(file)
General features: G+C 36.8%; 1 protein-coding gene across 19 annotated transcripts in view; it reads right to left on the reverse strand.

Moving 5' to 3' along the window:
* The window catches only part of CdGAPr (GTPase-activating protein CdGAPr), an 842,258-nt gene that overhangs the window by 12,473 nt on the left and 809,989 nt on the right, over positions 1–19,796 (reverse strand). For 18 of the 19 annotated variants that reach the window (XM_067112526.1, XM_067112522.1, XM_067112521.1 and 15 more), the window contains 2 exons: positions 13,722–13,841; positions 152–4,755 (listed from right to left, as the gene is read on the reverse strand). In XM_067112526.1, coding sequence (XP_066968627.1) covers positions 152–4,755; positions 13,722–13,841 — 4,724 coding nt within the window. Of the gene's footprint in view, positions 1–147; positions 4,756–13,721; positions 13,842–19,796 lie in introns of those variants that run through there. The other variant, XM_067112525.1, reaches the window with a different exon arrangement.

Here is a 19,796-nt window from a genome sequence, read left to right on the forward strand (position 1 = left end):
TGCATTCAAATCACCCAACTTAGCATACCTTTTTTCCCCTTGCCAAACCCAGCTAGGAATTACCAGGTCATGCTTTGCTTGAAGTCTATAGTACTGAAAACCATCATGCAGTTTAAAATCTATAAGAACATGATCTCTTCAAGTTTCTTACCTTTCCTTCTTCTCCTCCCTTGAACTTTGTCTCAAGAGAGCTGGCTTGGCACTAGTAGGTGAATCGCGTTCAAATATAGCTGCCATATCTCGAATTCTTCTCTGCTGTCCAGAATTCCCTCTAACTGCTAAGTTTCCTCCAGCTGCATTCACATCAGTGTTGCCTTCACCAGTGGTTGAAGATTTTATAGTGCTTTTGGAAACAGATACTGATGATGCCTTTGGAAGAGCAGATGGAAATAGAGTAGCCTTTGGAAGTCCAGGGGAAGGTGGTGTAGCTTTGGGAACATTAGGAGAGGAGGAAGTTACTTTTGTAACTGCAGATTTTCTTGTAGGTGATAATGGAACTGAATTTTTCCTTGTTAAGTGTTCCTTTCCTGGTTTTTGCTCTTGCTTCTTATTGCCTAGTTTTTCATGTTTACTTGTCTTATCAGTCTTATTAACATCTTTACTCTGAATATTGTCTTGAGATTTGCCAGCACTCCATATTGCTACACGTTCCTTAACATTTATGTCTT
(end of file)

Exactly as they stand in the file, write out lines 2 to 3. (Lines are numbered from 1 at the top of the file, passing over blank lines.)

Moving 5' to 3' along the window:
* The window catches only part of CdGAPr (GTPase-activating protein CdGAPr), an 842,258-nt gene that overhangs the window by 12,473 nt on the left and 809,989 nt on the right, over positions 1–19,796 (reverse strand). For 18 of the 19 annotated variants that reach the window (XM_067112526.1, XM_067112522.1, XM_067112521.1 and 15 more), the window contains 2 exons: positions 13,722–13,841; positions 152–4,755 (listed from right to left, as the gene is read on the reverse strand). In XM_067112526.1, coding sequence (XP_066968627.1) covers positions 152–4,755; positions 13,722–13,841 — 4,724 coding nt within the window. Of the gene's footprint in view, positions 1–147; positions 4,756–13,721; positions 13,842–19,796 lie in introns of those variants that run through there. The other variant, XM_067112525.1, reaches the window with a different exon arrangement.